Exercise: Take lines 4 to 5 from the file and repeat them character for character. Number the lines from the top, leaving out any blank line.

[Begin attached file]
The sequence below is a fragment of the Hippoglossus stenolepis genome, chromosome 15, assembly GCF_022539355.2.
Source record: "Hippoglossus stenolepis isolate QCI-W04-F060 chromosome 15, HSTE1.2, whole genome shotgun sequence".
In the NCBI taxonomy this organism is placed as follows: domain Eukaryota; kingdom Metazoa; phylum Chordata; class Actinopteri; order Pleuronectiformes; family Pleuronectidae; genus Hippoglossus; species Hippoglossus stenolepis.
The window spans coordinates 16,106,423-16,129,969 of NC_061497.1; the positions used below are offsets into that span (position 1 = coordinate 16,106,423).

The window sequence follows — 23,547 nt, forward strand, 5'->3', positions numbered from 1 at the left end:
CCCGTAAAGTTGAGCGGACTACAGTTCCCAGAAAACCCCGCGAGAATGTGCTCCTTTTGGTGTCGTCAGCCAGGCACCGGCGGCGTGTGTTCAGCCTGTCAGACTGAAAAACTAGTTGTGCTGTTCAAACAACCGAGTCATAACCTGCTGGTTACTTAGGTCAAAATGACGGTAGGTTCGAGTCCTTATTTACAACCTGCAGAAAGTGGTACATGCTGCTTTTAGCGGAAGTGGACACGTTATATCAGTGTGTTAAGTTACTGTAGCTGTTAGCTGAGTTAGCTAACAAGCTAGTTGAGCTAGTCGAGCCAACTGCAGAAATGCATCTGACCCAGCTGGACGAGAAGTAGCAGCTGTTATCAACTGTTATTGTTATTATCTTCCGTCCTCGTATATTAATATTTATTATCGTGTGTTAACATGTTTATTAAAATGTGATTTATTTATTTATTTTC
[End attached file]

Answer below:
The window spans coordinates 16,106,423-16,129,969 of NC_061497.1; the positions used below are offsets into that span (position 1 = coordinate 16,106,423).

The window sequence follows — 23,547 nt, forward strand, 5'->3', positions numbered from 1 at the left end: